Molecular epidemiological approach to understand and control the emergence and spread of drug resistant Mycobacterium tuberculosis strains in Lima, Peru

Francesca Barletta

Research output: ThesisDoctoral dissertation - Doctoral dissertation

Abstract

Although Peru accounts for only 3% of the population of the Americas, it has 9.5% of the region's tuberculosis (TB) cases. Lima reports 59% of all Peruvian TB cases, 82% of multi-drug resistant (MDR)-TB, and 93% of extremely-drug resistant (XDR)-TB cases. The most affected districts are located in the northeast and together represent 86% of the reported cases in the capital. San Juan de Lurigancho is one of the most concerned districts due to its high pulmonary TB incidence rate (193/100,000 inhabitants) and an overall MDR prevalence of 7%, exceeding the national averages. The aim of this thesis was to develop an affordable molecular diagnostic test and to gain insight in the population structure of M. tuberculosis for controlling the MDR-TB epidemic in the San Juan de Lurigancho district.

A fast TB diagnosis is key to start treatment. Therefore we developed a diagnostic in-house qPCR to be applied directly on sputum samples after a simple and cheap decontamination method and compared its performance against other methods commonly used in resource-poor settings. Our results showed that the qPCR proposed in this study, has a high specificity (99% CI 95-100%) and sensitivity (95% CI 89-98%), short turn-around time, and relatively low cost.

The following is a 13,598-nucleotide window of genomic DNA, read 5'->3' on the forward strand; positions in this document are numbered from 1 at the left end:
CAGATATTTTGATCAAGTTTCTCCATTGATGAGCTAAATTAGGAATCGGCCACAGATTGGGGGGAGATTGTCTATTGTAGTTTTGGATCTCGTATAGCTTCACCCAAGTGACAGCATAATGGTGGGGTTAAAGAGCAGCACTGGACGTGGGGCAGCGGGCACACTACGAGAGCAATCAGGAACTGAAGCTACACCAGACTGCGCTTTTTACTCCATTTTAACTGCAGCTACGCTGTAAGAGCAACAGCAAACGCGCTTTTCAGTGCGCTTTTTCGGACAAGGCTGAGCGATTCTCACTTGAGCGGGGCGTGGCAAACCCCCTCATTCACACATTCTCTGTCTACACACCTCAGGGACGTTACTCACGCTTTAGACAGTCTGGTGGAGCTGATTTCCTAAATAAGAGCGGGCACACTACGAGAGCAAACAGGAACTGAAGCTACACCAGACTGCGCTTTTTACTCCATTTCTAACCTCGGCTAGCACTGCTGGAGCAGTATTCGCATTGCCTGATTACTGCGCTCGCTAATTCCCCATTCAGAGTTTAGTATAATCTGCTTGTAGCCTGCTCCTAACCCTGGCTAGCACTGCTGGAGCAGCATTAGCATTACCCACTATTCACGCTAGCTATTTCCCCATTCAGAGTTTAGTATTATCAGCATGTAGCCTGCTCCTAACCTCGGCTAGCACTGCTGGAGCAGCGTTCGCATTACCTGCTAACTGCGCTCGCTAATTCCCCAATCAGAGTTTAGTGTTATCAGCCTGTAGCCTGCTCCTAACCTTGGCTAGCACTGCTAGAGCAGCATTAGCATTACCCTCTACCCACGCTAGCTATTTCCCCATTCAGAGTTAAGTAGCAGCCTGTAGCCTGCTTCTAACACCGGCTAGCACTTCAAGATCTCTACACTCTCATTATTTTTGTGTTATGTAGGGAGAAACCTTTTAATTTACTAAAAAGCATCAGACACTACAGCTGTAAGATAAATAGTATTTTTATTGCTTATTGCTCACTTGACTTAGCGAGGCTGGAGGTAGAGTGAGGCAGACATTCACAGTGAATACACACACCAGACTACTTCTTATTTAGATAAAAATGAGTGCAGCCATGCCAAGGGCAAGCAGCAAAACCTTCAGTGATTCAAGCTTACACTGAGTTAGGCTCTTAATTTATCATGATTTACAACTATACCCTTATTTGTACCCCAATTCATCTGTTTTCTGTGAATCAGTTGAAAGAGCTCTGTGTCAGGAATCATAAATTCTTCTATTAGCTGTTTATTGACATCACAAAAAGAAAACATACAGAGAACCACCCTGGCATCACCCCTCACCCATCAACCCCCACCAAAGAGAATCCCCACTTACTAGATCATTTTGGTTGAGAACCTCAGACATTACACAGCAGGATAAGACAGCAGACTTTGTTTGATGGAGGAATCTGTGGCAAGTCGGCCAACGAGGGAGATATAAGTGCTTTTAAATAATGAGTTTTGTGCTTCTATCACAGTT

A pilot study to investigate second-line drugs profiles in identified MDR-TB strains showed that a relatively high proportion of MDR-TB strains was resistant to the injectable agents whereas all strains tested were found susceptible to FQs.

Finally, we combined clinical and molecular information (spoligotyping combined with MIRUVNTR-15 loci) about the infection episodes to better understand the TB transmission dynamics in the North-eastern of Lima where TB resistance has increased during the last years in spite of the national decrease of TB incidence and prevalence.

The MTBc population structure was diverse and showed a high clustering rate (69.7%), especially among Haarlem (72.6%) and Beijing (59.2%) families. However none of the first-line drugs were associated with recent transmission within this study population suggesting that the high MDR-TB rate is not primarily due to recent transmission among new TB cases.
Original languageEnglish
Place of PublicationAntwerpen
Publisher
Electronic ISBNs9781339313542
Publication statusPublished - 2015

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